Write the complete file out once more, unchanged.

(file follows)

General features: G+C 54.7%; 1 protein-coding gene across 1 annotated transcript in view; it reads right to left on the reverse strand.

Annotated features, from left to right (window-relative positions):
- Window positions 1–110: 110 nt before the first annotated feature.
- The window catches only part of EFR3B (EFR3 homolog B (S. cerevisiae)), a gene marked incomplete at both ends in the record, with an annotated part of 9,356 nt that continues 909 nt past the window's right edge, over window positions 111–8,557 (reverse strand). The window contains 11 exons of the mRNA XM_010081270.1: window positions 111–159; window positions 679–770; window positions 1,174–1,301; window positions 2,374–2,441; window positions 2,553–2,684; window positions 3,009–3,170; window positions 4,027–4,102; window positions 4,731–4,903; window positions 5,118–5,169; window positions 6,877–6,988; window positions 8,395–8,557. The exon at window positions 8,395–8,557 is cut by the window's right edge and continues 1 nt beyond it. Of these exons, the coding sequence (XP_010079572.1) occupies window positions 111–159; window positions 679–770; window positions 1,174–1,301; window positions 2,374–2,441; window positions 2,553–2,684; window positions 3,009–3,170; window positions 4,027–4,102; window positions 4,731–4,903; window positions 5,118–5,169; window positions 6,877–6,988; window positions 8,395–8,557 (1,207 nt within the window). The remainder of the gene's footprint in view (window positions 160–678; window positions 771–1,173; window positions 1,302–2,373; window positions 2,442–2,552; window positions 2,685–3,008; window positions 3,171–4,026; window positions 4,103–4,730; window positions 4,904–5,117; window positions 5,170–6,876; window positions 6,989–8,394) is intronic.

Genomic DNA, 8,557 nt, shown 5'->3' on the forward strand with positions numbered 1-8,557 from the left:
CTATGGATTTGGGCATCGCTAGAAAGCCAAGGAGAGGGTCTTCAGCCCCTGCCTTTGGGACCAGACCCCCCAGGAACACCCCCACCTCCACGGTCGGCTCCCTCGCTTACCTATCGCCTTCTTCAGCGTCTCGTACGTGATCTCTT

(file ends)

General features: G+C 54.7%; 1 protein-coding gene across 1 annotated transcript in view; it reads right to left on the reverse strand.

Annotated features, from left to right (window-relative positions):
- Window positions 1–110: 110 nt before the first annotated feature.
- The window catches only part of EFR3B (EFR3 homolog B (S. cerevisiae)), a gene marked incomplete at both ends in the record, with an annotated part of 9,356 nt that continues 909 nt past the window's right edge, over window positions 111–8,557 (reverse strand). The window contains 11 exons of the mRNA XM_010081270.1: window positions 111–159; window positions 679–770; window positions 1,174–1,301; window positions 2,374–2,441; window positions 2,553–2,684; window positions 3,009–3,170; window positions 4,027–4,102; window positions 4,731–4,903; window positions 5,118–5,169; window positions 6,877–6,988; window positions 8,395–8,557. The exon at window positions 8,395–8,557 is cut by the window's right edge and continues 1 nt beyond it. Of these exons, the coding sequence (XP_010079572.1) occupies window positions 111–159; window positions 679–770; window positions 1,174–1,301; window positions 2,374–2,441; window positions 2,553–2,684; window positions 3,009–3,170; window positions 4,027–4,102; window positions 4,731–4,903; window positions 5,118–5,169; window positions 6,877–6,988; window positions 8,395–8,557 (1,207 nt within the window). The remainder of the gene's footprint in view (window positions 160–678; window positions 771–1,173; window positions 1,302–2,373; window positions 2,442–2,552; window positions 2,685–3,008; window positions 3,171–4,026; window positions 4,103–4,730; window positions 4,904–5,117; window positions 5,170–6,876; window positions 6,989–8,394) is intronic.

Genomic DNA, 8,557 nt, shown 5'->3' on the forward strand with positions numbered 1-8,557 from the left:
CTATGGATTTGGGCATCGCTAGAAAGCCAAGGAGAGGGTCTTCAGCCCCTGCCTTTGGGACCAGACCCCCCAGGAACACCCCCACCTCCACGGTCGGCTCCCTCGCTTACCTATCGCCTTCTTCAGCGTCTCGTACGTGATCTCTT